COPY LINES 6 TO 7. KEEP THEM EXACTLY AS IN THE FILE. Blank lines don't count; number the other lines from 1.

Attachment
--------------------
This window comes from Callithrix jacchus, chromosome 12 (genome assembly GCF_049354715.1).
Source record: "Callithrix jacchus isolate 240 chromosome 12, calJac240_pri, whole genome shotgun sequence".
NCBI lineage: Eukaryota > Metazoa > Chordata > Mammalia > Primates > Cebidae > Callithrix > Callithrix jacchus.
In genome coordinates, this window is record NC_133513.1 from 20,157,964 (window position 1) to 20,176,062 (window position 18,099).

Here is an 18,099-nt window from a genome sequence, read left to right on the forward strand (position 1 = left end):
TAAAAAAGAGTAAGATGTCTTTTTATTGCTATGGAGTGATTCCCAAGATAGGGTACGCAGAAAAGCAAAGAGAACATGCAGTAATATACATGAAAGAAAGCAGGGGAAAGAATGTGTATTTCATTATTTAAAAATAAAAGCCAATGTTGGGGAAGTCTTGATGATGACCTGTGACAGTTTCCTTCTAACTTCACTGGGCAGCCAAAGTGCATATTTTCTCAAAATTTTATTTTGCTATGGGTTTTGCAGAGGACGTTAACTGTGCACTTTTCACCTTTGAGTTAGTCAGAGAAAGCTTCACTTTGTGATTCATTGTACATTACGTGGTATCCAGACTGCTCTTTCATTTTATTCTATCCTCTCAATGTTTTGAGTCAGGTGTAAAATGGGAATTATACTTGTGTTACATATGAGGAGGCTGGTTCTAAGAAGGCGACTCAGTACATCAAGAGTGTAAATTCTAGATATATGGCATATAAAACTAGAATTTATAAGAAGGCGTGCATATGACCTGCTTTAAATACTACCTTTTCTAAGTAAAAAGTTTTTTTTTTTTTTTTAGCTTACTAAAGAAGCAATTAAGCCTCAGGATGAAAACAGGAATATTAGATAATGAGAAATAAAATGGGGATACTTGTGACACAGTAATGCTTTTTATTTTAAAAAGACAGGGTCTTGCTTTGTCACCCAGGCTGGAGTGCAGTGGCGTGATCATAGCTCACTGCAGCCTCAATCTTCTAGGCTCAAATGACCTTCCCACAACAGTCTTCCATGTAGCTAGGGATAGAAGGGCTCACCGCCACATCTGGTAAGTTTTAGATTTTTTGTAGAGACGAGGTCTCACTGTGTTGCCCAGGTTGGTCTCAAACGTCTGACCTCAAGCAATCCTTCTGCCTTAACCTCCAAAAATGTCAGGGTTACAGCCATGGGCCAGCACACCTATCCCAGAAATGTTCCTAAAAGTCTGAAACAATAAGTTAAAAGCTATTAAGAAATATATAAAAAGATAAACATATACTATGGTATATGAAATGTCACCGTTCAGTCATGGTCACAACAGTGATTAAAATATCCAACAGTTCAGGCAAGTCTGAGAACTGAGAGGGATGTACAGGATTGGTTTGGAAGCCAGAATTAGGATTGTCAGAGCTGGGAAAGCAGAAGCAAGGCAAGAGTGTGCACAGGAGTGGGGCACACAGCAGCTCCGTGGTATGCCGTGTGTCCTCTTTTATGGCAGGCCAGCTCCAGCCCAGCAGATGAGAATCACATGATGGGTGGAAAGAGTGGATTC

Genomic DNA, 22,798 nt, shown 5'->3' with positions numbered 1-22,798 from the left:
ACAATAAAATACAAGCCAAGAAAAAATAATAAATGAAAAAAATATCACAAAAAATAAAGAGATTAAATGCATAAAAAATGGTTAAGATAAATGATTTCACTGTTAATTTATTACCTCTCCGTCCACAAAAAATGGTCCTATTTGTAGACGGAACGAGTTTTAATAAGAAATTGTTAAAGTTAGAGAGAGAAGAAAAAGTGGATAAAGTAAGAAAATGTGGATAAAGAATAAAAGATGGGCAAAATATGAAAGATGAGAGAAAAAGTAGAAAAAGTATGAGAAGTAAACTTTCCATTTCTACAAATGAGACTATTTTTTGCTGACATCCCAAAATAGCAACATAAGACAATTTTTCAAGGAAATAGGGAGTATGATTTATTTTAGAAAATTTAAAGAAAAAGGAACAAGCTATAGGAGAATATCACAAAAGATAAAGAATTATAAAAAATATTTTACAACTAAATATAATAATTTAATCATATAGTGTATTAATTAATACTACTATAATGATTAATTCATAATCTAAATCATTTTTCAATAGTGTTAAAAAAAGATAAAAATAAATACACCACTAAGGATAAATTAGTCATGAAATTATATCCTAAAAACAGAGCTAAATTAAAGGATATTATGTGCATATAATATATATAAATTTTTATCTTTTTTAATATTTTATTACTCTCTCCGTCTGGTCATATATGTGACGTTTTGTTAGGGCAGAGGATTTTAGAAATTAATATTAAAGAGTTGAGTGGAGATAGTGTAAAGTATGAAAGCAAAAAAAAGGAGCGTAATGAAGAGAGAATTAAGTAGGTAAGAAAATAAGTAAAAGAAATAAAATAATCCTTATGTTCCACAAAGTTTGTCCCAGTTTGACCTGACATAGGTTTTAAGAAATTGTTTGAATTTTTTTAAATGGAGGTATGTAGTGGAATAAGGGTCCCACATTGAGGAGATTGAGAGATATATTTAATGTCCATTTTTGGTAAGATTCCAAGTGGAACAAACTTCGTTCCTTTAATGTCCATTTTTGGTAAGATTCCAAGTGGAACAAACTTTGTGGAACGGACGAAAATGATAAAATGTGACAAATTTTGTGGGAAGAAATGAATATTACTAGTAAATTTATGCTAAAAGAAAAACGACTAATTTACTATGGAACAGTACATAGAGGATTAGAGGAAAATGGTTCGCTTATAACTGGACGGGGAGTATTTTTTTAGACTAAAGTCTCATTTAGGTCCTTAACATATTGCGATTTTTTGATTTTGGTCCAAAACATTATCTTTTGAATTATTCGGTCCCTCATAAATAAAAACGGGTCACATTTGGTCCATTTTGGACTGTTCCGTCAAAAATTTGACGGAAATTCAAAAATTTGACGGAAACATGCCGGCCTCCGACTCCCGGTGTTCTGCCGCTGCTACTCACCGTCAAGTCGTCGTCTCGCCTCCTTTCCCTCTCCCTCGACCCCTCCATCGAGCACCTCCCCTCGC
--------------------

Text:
TAAAAAAGAGTAAGATGTCTTTTTATTGCTATGGAGTGATTCCCAAGATAGGGTACGCAGAAAAGCAAAGAGAACATGCAGTAATATACATGAAAGAAAGCAGGGGAAAGAATGTGTATTTCATTATTTAAAAATAAAAGCCAATGTTGGGGAAGTCTTGATGATGACCTGTGACAGTTTCCTTCTAACTTCACTGGGCAGCCAAAGTGCATATTTTCTCAAAATTTTATTTTGCTATGGGTTTTGCAGAGGACGTTAACTGTGCACTTTTCACCTTTGAGTTAGTCAGAGAAAGCTTCACTTTGTGATTCATTGTACATTACGTGGTATCCAGACTGCTCTTTCATTTTATTCTATCCTCTCAATGTTTTGAGTCAGGTGTAAAATGGGAATTATACTTGTGTTACATATGAGGAGGCTGGTTCTAAGAAGGCGACTCAGTACATCAAGAGTGTAAATTCTAGATATATGGCATATAAAACTAGAATTTATAAGAAGGCGTGCATATGACCTGCTTTAAATACTACCTTTTCTAAGTAAAAAGTTTTTTTTTTTTTTTTAGCTTACTAAAGAAGCAATTAAGCCTCAGGATGAAAACAGGAATATTAGATAATGAGAAATAAAATGGGGATACTTGTGACACAGTAATGCTTTTTATTTTAAAAAGACAGGGTCTTGCTTTGTCACCCAGGCTGGAGTGCAGTGGCGTGATCATAGCTCACTGCAGCCTCAATCTTCTAGGCTCAAATGACCTTCCCACAACAGTCTTCCATGTAGCTAGGGATAGAAGGGCTCACCGCCACATCTGGTAAGTTTTAGATTTTTTGTAGAGACGAGGTCTCACTGTGTTGCCCAGGTTGGTCTCAAACGTCTGACCTCAAGCAATCCTTCTGCCTTAACCTCCAAAAATGTCAGGGTTACAGCCATGGGCCAGCACACCTATCCCAGAAATGTTCCTAAAAGTCTGAAACAATAAGTTAAAAGCTATTAAGAAATATATAAAAAGATAAACATATACTATGGTATATGAAATGTCACCGTTCAGTCATGGTCACAACAGTGATTAAAATATCCAACAGTTCAGGCAAGTCTGAGAACTGAGAGGGATGTACAGGATTGGTTTGGAAGCCAGAATTAGGATTGTCAGAGCTGGGAAAGCAGAAGCAAGGCAAGAGTGTGCACAGGAGTGGGGCACACAGCAGCTCCGTGGTATGCCGTGTGTCCTCTTTTATGGCAGGCCAGCTCCAGCCCAGCAGATGAGAATCACATGATGGGTGGAAAGAGTGGATTC

Genomic DNA, 22,798 nt, shown 5'->3' with positions numbered 1-22,798 from the left: